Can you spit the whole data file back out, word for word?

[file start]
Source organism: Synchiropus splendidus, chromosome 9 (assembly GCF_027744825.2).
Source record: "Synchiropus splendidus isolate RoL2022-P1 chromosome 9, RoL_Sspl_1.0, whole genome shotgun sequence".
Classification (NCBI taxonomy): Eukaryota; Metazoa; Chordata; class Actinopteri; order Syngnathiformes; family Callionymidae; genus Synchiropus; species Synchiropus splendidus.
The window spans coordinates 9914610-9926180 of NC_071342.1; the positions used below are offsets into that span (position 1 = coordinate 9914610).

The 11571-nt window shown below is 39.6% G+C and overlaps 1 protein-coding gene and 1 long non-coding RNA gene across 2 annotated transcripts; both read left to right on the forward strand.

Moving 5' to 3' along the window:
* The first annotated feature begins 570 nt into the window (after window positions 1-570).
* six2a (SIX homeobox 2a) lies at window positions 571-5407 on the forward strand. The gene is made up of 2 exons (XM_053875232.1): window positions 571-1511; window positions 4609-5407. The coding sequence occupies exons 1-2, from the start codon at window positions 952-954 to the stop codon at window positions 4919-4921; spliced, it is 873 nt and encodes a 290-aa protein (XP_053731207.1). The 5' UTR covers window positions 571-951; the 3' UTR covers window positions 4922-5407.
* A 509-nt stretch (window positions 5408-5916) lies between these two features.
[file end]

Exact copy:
Source organism: Synchiropus splendidus, chromosome 9 (assembly GCF_027744825.2).
Source record: "Synchiropus splendidus isolate RoL2022-P1 chromosome 9, RoL_Sspl_1.0, whole genome shotgun sequence".
Classification (NCBI taxonomy): Eukaryota; Metazoa; Chordata; class Actinopteri; order Syngnathiformes; family Callionymidae; genus Synchiropus; species Synchiropus splendidus.
The window spans coordinates 9914610-9926180 of NC_071342.1; the positions used below are offsets into that span (position 1 = coordinate 9914610).

The 11571-nt window shown below is 39.6% G+C and overlaps 1 protein-coding gene and 1 long non-coding RNA gene across 2 annotated transcripts; both read left to right on the forward strand.

Moving 5' to 3' along the window:
* The first annotated feature begins 570 nt into the window (after window positions 1-570).
* six2a (SIX homeobox 2a) lies at window positions 571-5407 on the forward strand. The gene is made up of 2 exons (XM_053875232.1): window positions 571-1511; window positions 4609-5407. The coding sequence occupies exons 1-2, from the start codon at window positions 952-954 to the stop codon at window positions 4919-4921; spliced, it is 873 nt and encodes a 290-aa protein (XP_053731207.1). The 5' UTR covers window positions 571-951; the 3' UTR covers window positions 4922-5407.
* A 509-nt stretch (window positions 5408-5916) lies between these two features.